snúast garn: spinning a yarn

snúast garn: spinning a yarn


I’m more than overdue for an update on my pink dress project, not to mention at least one post on another project I’ve started and finished in the last few weeks, but in the meantime, let’s talk about something else: spinning!

Most people these days, when you mention the word spinning, first think of using an exercise bike. That’s not what I’m talking about here… I’m using this in the traditional sense of the word. People need clothes to wear, to stay warm and to meet societal standards of covering up. It’s only the past few hundred years that ready-made clothes and/or fabric have been available to the general public, in any sense of the idea, and back when the Vikings lived, a woman pretty much had to take care of all of her family’s clothing needs. This meant spinning yarn to weave into fabric. In addition to clothing, this cloth was also used for ship sails and other things, so you can imagine women were kept very busy with spinning and weaving.

The spinning wheel was believed to have been invented sometime between 500 and 1000 in India. Despite this, the spinning wheel did not make it to Iceland until sometime in the middle of the 18th century. This means that for the entirety of the viking period, and indeed the entire medieval period/period of time covered by the SCA, spinning in Iceland was done solely via drop spindle.

It is said that it took 5 people to spin enough yarn to keep one weaver busy. I spin on both a drop spindle, and a wheel, and while the wheel is certainly faster in general, there is a phrase that spinners use modernly – “the wheel is faster by the hour, but the drop spindle is faster by the week”. What this means is that because the drop spindle is so portable, and you can pull it out whenever you have a moment, it’s much easier to fit in a few minutes of spinning here and there with a spindle, because you don’t have to go sit down at it to use it.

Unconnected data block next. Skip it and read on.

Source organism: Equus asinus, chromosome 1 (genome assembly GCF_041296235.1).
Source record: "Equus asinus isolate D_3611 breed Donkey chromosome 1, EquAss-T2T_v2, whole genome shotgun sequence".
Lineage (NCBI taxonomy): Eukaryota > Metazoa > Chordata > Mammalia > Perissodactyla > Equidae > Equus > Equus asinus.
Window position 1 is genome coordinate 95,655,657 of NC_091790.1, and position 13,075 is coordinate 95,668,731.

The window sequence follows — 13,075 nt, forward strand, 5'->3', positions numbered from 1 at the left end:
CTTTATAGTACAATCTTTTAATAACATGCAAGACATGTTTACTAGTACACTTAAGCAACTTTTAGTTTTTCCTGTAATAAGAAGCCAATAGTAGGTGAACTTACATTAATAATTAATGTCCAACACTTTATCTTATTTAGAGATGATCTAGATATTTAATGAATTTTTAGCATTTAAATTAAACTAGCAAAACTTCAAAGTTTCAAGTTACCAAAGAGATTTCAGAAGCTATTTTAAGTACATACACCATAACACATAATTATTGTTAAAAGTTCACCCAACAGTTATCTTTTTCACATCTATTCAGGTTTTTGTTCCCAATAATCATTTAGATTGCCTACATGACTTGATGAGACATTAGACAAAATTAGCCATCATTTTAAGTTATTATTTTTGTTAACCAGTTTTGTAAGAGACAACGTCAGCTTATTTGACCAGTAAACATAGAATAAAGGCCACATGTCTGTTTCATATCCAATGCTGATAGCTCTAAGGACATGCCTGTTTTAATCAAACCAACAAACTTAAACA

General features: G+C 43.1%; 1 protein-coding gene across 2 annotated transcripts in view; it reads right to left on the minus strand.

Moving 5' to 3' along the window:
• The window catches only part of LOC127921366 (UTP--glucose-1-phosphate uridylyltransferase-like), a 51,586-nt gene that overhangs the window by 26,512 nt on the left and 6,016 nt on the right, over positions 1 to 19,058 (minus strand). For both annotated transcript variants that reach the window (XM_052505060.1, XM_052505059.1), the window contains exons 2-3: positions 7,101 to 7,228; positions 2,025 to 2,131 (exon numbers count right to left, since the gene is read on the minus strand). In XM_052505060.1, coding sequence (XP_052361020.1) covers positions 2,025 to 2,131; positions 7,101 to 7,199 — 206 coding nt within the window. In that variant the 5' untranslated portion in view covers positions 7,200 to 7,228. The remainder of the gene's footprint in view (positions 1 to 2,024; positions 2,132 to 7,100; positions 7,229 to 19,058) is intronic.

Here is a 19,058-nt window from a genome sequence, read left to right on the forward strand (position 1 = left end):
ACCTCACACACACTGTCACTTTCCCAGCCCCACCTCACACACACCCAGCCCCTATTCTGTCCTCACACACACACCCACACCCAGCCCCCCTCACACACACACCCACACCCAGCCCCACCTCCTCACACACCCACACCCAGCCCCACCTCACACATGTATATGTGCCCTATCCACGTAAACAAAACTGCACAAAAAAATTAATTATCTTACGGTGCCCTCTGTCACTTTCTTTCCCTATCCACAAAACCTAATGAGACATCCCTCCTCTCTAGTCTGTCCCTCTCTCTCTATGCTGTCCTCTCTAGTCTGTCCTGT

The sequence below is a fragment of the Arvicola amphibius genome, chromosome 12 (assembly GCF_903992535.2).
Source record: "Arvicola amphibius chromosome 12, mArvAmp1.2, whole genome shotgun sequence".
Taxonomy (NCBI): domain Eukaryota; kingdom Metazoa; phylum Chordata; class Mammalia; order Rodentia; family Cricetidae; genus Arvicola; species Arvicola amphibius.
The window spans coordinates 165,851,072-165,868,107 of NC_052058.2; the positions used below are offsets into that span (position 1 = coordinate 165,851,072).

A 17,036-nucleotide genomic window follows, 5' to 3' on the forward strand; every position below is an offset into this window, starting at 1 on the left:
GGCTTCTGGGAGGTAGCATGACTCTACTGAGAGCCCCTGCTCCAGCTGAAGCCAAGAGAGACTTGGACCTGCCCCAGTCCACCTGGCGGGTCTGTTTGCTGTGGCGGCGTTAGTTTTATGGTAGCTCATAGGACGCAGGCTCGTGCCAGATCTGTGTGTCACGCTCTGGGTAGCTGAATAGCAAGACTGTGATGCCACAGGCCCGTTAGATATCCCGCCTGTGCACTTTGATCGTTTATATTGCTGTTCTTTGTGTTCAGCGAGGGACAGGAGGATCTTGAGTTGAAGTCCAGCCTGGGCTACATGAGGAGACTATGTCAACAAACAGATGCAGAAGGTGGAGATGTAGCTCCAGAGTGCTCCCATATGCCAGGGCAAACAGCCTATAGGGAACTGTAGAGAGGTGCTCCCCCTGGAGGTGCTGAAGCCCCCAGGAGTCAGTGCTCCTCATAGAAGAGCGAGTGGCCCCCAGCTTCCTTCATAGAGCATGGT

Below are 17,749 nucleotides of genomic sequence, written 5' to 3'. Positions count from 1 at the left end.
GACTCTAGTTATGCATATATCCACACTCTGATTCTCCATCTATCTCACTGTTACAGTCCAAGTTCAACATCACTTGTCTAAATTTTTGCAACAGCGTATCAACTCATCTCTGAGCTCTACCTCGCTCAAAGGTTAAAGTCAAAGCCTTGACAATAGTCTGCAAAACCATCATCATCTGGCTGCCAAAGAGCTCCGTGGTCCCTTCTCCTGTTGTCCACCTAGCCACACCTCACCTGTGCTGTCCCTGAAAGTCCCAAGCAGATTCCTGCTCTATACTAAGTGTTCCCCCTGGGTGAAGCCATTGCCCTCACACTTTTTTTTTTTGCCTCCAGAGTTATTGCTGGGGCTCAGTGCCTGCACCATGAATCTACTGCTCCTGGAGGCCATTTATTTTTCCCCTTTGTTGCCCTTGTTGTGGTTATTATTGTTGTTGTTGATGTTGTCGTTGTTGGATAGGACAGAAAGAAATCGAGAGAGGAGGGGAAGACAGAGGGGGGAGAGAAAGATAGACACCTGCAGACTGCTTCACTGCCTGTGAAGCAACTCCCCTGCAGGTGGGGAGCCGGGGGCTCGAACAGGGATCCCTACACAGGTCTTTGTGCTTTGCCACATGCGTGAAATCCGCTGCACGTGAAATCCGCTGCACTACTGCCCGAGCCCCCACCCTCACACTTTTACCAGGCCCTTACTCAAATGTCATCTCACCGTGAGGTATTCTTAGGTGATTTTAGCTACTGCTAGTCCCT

I’ve been proving this adage true myself this week. Drop spindles are lovely and portable – and I can bring it to work with me! I have an hour long lunch break, and I live too far from my workplace to go home for lunch, so between that and two 15-minute coffee breaks, I get about 75 minutes of spinning time per day. I recently pulled out my nicest drop spindle, which is a light-weight top whorl spindle made by Houndesign Spindles. It is small and light enough for spinning a fairly fine yarn. On this spindle, I’m currently spinning up some which merino wool, into a yarn that I’m intending to still be, at the most, a fingering weight, once it’s plied into a two-ply yarn. Originally I started spinning this with the intent of dyeing it and then weaving some trim for my new coat, but now that I’ve calculated the yardage I’ll need for that trim, it’s going to take me longer than I would like to spin it, so I’ve ordered some appropriate yarn for the trim, and I will turn this into something else once it’s finished.

While drop spindles were what was used in the viking period, this particular design of spindle is not accurate at all. I’m simply using it because I had it at hand and could just pick it up and start spinning. I’m currently doing some research on spindle designs that were actually used in the viking period, and expect to have a post up about that soon.

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